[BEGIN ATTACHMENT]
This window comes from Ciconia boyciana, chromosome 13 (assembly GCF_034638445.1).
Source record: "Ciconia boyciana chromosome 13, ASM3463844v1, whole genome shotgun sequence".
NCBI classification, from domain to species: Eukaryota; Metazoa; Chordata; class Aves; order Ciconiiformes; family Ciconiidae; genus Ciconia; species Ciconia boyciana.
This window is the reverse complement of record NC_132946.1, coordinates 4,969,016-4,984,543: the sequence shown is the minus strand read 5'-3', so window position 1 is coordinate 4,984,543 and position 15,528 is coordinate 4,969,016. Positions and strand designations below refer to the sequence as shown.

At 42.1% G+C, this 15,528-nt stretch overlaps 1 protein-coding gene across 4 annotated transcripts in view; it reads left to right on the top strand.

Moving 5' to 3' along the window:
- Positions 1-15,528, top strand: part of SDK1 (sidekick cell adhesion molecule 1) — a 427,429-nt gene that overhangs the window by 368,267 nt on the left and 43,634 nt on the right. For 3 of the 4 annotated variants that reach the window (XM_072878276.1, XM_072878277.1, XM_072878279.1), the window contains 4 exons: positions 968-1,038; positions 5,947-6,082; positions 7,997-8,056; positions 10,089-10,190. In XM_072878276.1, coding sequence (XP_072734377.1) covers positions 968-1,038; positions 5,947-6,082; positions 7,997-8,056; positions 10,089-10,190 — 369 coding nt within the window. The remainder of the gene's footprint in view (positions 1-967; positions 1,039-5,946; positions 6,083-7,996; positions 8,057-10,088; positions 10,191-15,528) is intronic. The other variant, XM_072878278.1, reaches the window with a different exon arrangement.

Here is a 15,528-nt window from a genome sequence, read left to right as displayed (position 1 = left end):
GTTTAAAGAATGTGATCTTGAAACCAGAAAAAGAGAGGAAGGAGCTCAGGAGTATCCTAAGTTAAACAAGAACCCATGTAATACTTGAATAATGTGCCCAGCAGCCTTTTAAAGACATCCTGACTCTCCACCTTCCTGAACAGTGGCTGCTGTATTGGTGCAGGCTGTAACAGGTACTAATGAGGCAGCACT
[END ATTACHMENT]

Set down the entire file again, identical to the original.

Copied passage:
This window comes from Ciconia boyciana, chromosome 13 (assembly GCF_034638445.1).
Source record: "Ciconia boyciana chromosome 13, ASM3463844v1, whole genome shotgun sequence".
NCBI classification, from domain to species: Eukaryota; Metazoa; Chordata; class Aves; order Ciconiiformes; family Ciconiidae; genus Ciconia; species Ciconia boyciana.
This window is the reverse complement of record NC_132946.1, coordinates 4,969,016-4,984,543: the sequence shown is the minus strand read 5'-3', so window position 1 is coordinate 4,984,543 and position 15,528 is coordinate 4,969,016. Positions and strand designations below refer to the sequence as shown.

At 42.1% G+C, this 15,528-nt stretch overlaps 1 protein-coding gene across 4 annotated transcripts in view; it reads left to right on the top strand.

Moving 5' to 3' along the window:
- Positions 1-15,528, top strand: part of SDK1 (sidekick cell adhesion molecule 1) — a 427,429-nt gene that overhangs the window by 368,267 nt on the left and 43,634 nt on the right. For 3 of the 4 annotated variants that reach the window (XM_072878276.1, XM_072878277.1, XM_072878279.1), the window contains 4 exons: positions 968-1,038; positions 5,947-6,082; positions 7,997-8,056; positions 10,089-10,190. In XM_072878276.1, coding sequence (XP_072734377.1) covers positions 968-1,038; positions 5,947-6,082; positions 7,997-8,056; positions 10,089-10,190 — 369 coding nt within the window. The remainder of the gene's footprint in view (positions 1-967; positions 1,039-5,946; positions 6,083-7,996; positions 8,057-10,088; positions 10,191-15,528) is intronic. The other variant, XM_072878278.1, reaches the window with a different exon arrangement.

Here is a 15,528-nt window from a genome sequence, read left to right as displayed (position 1 = left end):
GTTTAAAGAATGTGATCTTGAAACCAGAAAAAGAGAGGAAGGAGCTCAGGAGTATCCTAAGTTAAACAAGAACCCATGTAATACTTGAATAATGTGCCCAGCAGCCTTTTAAAGACATCCTGACTCTCCACCTTCCTGAACAGTGGCTGCTGTATTGGTGCAGGCTGTAACAGGTACTAATGAGGCAGCACT